The stillness of winter still contains movement. It’s only a veil covering the energies of change that continue to move and work their magic. Outside, the cold darkness knows it will give way to a wintry, filtered sunlight. The apparent silence of trees belies the low chanting of their roots, which will in time become a singing up into the boughs. The plants in my yard, invisible at the moment, will face daylight in faded amber and dun colors against an evergreen background. Their activity, though invisible to me, is no less vital than the above-ground growth in spring. And inside, the house waits for me, for the call-and-response of the coming day, when I’ll clatter about while my table calmly holds stacks of things to read and my rug continues to talk to me about medallions and pomegranates.
Movement, time, inertia, the external forces that shift course, disrupt inertia and thereby create the new—how does this play out in my life? Inertia cannot resist an external force. The force I apply to the habitual march of the minutes and hours of my days is one of presence and love. To be in relationship with the boiling water, roasted coffee beans and coffee cup, with my favorite sweater, with my sleepy husband, with the lovely imagery of the rug and the patient window awaiting dawn’s light—to be present to all opens me up to wonder. Wonder invites hope. Hope stirs longing. My exquisite longing for a loving and peaceful world stands in contrast to its current chaotic state.
Sometimes, course corrections are all that we need. But these days threaten an upheaval. Events are disrupting the possibility of “everything old continuing”; globally, the prospect of chaos looms, whether in uncertain international relationships or challenging shifts in weather patterns. Rudolf Steiner, in his agriculture lectures, said, “If ever we want to make the forces of the cosmos effective in our earthly realm, we must drive the earthly as far as possible into a state of chaos.” The apparent stillness of winter may itself be an incubator of chaos, of the dark formless precursor to the seed’s bursting forth into a new form of being. Apparently frozen in a polarized state of increasing hate and conflict, we teeter on the brink of something new. I recognize in that frozen state our so-human resistance to change. Going out to meet the change breaks the ice. Hope teaches us how to balance on the chaotically shifting floes. Balance, like hope, is internal.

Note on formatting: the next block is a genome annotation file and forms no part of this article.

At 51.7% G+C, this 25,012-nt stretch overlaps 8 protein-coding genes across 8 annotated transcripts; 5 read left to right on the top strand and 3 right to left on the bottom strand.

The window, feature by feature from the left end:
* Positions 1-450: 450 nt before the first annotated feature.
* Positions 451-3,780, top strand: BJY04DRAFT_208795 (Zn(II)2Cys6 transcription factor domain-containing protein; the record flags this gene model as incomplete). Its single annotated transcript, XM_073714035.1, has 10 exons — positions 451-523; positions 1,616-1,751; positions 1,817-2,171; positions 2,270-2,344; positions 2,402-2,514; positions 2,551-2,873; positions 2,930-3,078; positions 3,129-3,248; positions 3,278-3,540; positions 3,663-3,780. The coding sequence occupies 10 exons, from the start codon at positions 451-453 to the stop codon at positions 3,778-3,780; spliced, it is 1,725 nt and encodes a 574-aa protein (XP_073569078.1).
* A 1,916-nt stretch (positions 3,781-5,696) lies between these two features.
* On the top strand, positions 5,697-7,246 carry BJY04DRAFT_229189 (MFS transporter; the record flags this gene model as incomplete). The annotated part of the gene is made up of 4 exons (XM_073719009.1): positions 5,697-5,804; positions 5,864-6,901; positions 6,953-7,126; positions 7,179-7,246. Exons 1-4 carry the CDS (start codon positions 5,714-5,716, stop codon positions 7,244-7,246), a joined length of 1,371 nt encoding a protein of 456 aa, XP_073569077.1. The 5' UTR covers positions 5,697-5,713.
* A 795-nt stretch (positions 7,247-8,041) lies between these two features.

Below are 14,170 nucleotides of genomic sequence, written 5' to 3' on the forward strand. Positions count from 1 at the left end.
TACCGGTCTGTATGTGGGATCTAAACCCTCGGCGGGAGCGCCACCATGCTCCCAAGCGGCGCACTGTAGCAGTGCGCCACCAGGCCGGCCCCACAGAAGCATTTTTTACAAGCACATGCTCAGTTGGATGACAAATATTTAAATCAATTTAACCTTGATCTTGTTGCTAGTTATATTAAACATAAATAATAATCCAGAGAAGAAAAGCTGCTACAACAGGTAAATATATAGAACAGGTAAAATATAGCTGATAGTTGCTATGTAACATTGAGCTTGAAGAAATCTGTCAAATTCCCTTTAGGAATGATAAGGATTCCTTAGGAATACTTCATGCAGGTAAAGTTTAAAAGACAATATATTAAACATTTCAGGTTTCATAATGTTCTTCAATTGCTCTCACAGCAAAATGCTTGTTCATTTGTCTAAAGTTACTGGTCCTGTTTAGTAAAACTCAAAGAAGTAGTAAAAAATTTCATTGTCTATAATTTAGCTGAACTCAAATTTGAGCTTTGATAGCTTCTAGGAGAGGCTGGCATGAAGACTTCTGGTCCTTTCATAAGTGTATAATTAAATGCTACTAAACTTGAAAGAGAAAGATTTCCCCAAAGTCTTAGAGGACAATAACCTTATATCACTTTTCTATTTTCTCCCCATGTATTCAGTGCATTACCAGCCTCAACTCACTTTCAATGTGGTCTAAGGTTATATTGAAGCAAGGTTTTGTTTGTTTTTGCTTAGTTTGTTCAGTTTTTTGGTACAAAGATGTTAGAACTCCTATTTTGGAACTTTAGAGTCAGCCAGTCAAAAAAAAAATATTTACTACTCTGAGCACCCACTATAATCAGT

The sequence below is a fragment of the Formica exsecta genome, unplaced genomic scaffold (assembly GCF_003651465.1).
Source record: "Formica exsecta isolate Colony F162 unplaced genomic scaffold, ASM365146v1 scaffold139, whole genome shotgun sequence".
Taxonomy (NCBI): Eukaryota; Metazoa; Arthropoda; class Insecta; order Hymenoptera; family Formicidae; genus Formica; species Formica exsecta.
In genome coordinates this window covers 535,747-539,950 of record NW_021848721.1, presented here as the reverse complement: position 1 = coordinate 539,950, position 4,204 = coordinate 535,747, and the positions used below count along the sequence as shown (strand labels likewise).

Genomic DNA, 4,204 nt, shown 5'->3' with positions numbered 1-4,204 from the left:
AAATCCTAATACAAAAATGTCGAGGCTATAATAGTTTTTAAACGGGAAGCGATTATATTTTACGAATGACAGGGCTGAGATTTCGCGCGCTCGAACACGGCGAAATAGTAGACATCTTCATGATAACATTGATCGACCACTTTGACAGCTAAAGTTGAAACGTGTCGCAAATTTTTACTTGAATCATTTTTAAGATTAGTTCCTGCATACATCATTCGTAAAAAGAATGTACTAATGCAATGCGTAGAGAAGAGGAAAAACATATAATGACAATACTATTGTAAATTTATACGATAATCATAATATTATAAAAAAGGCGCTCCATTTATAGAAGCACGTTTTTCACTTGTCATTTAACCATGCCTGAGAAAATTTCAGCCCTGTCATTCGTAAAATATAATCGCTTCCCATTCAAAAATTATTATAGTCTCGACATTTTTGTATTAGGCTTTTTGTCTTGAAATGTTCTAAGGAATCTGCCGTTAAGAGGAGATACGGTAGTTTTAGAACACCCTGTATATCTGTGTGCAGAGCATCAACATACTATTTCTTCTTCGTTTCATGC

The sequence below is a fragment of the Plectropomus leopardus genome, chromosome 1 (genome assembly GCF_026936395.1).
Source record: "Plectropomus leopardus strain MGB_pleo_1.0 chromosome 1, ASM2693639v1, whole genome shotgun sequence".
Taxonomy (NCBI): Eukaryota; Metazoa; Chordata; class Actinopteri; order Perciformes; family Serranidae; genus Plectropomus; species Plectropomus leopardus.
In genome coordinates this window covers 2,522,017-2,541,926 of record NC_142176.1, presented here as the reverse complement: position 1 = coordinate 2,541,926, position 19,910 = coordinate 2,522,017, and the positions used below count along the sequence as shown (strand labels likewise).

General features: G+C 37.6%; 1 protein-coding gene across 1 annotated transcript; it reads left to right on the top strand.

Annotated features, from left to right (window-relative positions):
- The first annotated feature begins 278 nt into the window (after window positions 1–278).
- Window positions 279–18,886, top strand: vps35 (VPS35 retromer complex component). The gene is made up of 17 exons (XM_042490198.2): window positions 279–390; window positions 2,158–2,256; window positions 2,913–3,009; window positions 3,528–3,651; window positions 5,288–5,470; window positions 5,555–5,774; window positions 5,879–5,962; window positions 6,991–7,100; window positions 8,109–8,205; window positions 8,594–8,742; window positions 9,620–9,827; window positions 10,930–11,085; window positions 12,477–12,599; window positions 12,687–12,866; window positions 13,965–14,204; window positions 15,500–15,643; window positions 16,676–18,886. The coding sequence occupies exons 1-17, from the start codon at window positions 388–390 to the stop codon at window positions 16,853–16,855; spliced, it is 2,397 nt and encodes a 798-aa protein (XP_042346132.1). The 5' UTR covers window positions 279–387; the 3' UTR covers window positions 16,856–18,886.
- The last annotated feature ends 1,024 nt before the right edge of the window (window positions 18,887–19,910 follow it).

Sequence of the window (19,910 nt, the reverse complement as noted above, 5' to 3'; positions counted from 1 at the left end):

David Spangler recently wrote, “Hope doesn't arise from what's happening around us. It arises from us, from who we are, from what we can do and how we can engage the world. We are the creators of possibilities and potentials; we make the opportunities for something new and better to emerge in our world.” In the face of this uncertain year, I find stillness in the eye of the hurricane. I connect with the power of my own hope for a better world. And it’s not a passive thing. I am charged with the power to meet change with love and a vision of a new world. Poised in the still center, I am ready for whatever it takes.
Views from the Lorian Community publishes essays from a team of volunteer writers expressing individual experiences of a long term, committed practice of Incarnational Spirituality (and the general principles shaping such a practice.) Views expressed do not necessarily reflect the sentiments or thoughts of any other person in Lorian or of Lorian as a whole. If you would like to subscribe, please visit our website and click on Follow Our Blog Via Email. Or email the editor:email@example.com.